HERE’S THE THING: Dane Cook gets really defensive and horribly misguided about comedy criticism (among other pretty bad things)
Welcome to HERE’S THE THING, where I talk about comedy-related things in a very HERE’S THE THING-type way.
My friends and cohorts at The A.V. Club started a shitstorm on the Internet yesterday when they posted about Dane Cook’s horrible stand-up set that was, to borrow the words of Sean O’Neal, “…the egotistical ramblings of a narcissist who has lost all touch with humility and quite possibly humanity.” Cook apparently went off the deep end, delving into material so disturbing and misogynistic it drew the ire of every other comic in attendance, including TJ Miller—who chronicled the entire horrifying recount on Twitter.
Lamer still, Cook spoke to LaughSpin presumably via email, and the site posted his words without much commentary nor a single follow-up question (taking a page from the Michael Ausiello book of nonconfrontational starfuckery—or if you prefer, the Tom Haverford book of “betting on all the horses”). This includes invoking the name of recently deceased comedy favorite Patrice O’Neal, inviting Miller and The A.V. Club away for a spa weekend, and this statement of defensive defensiveness: “It’s impossible to be both an artist and a critic.”
What I think he is trying to say is that TJ Miller’s opinion about his comedy is meaningless, because TJ is a comedian. As he outlined to Marc Maron on his WTF episode, he really doesn’t care what his peers think. And you know what? That’s fine. He should have just said that.
But the notion that artists can’t be critics is horribly misguided. In order to be good at what they do, artists need to honestly and purely experience the world around them, tracking the way people create. Same goes for critics, who are able to discuss art in a way that excites and inspires because they’re familiar with the tortuous creative process, and fully understand how someone gets from point A to point B.
For fear that this gets too vague and weird, let’s just talk about comedy. Artists and critics are the rare people who watch comedy and don’t simply evaluate it in binary; they’re able to think beyond, “Was it funny or not?” And that’s worth celebrating.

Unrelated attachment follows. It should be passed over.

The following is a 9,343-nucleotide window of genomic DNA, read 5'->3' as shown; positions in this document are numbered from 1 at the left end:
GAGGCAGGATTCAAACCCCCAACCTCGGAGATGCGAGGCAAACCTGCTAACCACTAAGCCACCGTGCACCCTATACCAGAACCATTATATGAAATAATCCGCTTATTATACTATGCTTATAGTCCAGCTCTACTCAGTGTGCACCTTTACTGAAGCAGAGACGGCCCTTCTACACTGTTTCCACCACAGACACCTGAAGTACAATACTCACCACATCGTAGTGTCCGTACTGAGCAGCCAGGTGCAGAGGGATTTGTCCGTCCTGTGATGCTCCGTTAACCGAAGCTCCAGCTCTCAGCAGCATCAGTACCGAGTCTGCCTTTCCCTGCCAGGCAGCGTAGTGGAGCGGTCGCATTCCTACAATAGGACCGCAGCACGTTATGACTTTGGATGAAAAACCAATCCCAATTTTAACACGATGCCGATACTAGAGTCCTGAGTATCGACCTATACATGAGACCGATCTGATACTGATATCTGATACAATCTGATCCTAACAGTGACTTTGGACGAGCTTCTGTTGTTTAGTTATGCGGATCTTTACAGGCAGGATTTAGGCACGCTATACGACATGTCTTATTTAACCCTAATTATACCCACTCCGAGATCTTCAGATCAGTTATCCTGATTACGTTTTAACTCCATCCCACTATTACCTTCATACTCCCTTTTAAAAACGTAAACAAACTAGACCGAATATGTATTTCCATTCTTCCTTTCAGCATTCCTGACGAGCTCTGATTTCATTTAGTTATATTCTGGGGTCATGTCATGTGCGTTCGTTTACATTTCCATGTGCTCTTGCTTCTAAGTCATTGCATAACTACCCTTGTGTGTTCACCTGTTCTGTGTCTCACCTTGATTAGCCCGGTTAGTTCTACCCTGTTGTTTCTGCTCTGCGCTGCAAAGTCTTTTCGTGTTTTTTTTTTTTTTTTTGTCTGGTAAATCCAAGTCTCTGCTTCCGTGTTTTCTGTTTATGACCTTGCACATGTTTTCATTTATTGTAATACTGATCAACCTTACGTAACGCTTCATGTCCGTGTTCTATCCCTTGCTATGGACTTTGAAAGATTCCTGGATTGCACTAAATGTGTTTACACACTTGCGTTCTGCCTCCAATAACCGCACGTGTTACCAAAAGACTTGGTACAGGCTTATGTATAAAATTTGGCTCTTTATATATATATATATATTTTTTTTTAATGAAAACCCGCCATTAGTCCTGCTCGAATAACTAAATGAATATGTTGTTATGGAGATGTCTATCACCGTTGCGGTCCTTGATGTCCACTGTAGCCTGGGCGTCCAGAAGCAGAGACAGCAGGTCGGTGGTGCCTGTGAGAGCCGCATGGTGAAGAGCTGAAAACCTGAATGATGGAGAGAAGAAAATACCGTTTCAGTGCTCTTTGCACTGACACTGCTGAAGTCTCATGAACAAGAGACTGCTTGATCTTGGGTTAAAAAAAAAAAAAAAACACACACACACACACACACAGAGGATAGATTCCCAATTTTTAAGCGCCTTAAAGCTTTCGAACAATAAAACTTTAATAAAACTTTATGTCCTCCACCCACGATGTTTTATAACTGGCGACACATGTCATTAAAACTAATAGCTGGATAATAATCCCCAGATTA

Can you imagine a critic who has no idea what it takes to be a comic? That person would be so removed from the artistic process that there’s now way they could appreciate the joy of a perfectly constructed joke or a life-changing stand-up set—nor could they articulate that in an inclusive way. (I mean, I’d like to think even Roger Ebert learned a thing or two about film by making his own.)
Can you imagine a comic who hadn’t thought deeply about what makes something funny, deconstructed the way other people make things funny, and wasn’t a harsh and relentless critic of their own work? They’d be really shitty and boring, and probably have a self-proclaimed nickname like “The Sassinator.”
I’m a comedy critic, but I also run and host my own comedy show, produce a major comedy festival, act with an arts education group and craft comedic pieces to perform at storytelling shows, reading series and stand-up-type shindigs. Am I bias, then, when I write about comedy? Of course I am. It’s human nature. But I see it not as a limiting factor, but one that opens my opinion up to the world. I always try to come at a piece of comedy with as open a mind as possible—with as nuanced an understanding of what that artist had to go through to get it made just the way they wanted. I also like to think I’m way more forgiving when something doesn’t live up to expectations, because I know what it feels like to bomb and take it personally.
Actually, I take everything personally, which means I also know what it feels like when a peer doesn’t like something I’ve done. It sucks, Dane. I know it; you know it. But you can’t have it both ways—you can’t purport not to care about your critics while simultaneously discrediting them. Maybe it’s not that it’s impossible to be both an artist and a critic, Dane. Maybe you’re oblivious to the fact that we all are.